Cloud Technology Insights

''Cloud-First'': Catalyst for Business Transformation or Bust?

By Meerah Rajavel, CIO, Qlik

Meerah Rajavel, CIO, Qlik

A decade ago Cloud was all the hype.

While CIOs saw the potential for Cloud to transform many aspects of IT, they saw the its shortcomings in critical areas such as security, compliance, and monitoring as preventing them from entrusting their mission-critical assets to Cloud providers. That’s why virtualization occupied center stage as a must-have with Cloud for most of IT decisions. Not to mention there was uphill battle for many IT organizations to articulate a business case with a hefty investment and an architecture change.

"The elastic nature of the Cloud allows further evolution in DevOps, influencing the time to capability and time to market"

Fast forward a few years, and we saw vendors such as Salesforce, ServiceNow, and more embrace the concept of virtualization – and taking it to the next level with multi-tenancy. Combining technology innovation with a subscription-business model shifted the economics significantly for the business user. This acceleration and adoption in the business application space surpassed infrastructure froma Cloud perspective, driving many enterprises to make an explicit effort to implement a “Cloud-First Policy”. This movement was led by the business sponsors with IT as co-pilots.

And here we are today: Cloud has crossed the chasm and the benefits have become difficult to ignore. But the lingering question remains, “Is Cloud-First still a viable strategy for business transformation?” The answer is, it depends.

The Cloud-First Reality

As cloud adoption continues to grow and its benefits become more widely understood, more IT organizations are realizing the need to develop and implement their own cloud-first strategy. Some may not call it a “cloud-first” strategy any longer, but Cloud is still at the forefront of their transformation. And many organizations are taking the same Cloud journey: moving business applications, followed by infrastructure, and then moving into Data and Analytics.

Stability, efficiency and speed are the most critical and common success measures for many IT organizations. With Cloud, organizations have been able to influence progress in all three areas. Typically, IT goes through an excruciating infrastructure planning process with business units to ensure the demands are met on time. However, when there is an unplanned demand, lead time is one of the significant challenges – and Amazon Web Services (AWS) is up for the challenge.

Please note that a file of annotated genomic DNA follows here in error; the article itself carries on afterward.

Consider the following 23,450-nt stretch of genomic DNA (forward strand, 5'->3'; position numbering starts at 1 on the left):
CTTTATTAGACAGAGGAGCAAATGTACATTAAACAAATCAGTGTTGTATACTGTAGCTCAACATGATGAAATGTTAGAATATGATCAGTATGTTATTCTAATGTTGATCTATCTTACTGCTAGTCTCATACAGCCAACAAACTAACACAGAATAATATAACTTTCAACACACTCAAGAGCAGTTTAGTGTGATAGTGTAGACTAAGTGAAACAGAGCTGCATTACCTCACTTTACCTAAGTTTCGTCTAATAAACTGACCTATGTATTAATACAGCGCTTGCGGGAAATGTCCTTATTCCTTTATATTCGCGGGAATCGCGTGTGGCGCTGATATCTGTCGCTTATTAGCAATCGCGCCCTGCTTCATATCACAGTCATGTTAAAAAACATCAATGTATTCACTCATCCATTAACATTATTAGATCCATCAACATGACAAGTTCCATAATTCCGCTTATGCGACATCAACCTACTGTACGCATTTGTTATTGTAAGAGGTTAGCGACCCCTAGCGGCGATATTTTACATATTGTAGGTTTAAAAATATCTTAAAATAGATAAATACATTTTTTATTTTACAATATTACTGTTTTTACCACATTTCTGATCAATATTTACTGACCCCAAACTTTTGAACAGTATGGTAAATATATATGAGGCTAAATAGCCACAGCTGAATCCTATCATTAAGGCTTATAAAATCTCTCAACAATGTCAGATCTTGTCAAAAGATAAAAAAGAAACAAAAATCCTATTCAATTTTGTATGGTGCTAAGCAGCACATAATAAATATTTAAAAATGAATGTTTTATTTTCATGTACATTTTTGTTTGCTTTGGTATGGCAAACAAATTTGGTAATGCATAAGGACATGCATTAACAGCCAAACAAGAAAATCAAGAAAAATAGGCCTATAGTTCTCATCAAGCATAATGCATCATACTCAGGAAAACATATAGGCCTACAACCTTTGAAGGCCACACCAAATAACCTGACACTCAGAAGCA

For many organizations, Infrastructure as a Service (IaaS) can be much more impactful in the following ways:

• The industrial strength and scale helps the uptime and availability metrics for infrastructures. IT is also able to take advantage of the basic security levels offered by AWS. This contributes considerably to the stability goal. The key learning is building a layer of security and operations monitoring on top of AWS while understanding what the Cloud vendor offered and leveraging it in your overall business strategy
• The product assortment from AWS offers business flexibility and agility. This assortment allows IT to experiment with various infrastructure needs without significant investments, while forcing the business to standardize for cost optimization.
• The elastic nature of the Cloud allows further evolution in DevOps, influencing the time to capability and time to market.

Choosing Your Cloud Strategy

Like any IT project or process, Cloud adoption must have clear requirements, goals, and business guidelines so that the focus is not on technology change for its own sake. It is important to recognize that the move to the Cloud is part of a more fundamental shift in IT toward more resource sharing, collaboration, open standards, consumerized technology expectations and automation of IT processes.

IT leaders should consider the following tips as they choose – and implement – their Cloud strategy:

• Know Your Risk Tolerance: Educating yourself and your people on the opportunities and risks associated with this technology is of the utmost importance.
• Who Owns What?: When it comes to security it’s important to understand the responsibility between the Cloud vendor and your organization. At the end of the day data governance and security is ownership of the corporation not the Cloud vendor, so make the right decision for your business.
• Are you ready for fast pace of change?: Most of the cloud vendors force you to keep up with the upgrades which is typically every quarter. Understand whether your business can handle that pace of change and you have staff to support the changes that are getting introduced.
• Become a Data-driven Leader: Most Cloud solutions offer significant data points so it’s important to employ appropriate analytics to derive insights and run IT like a business.
• Do your homework on OpEx versus CapEx: Spend the time with your Chief Accounting Officer to understand OpEx and CapEx approach for your company and the industry. Look at the total cost of ownership for 3-5 years before making the decision.
• People, Process and Technology: Cloud can be your technology for transformation, but it can’t happen without People and Process, so re-tool People and re-factor Process.

 

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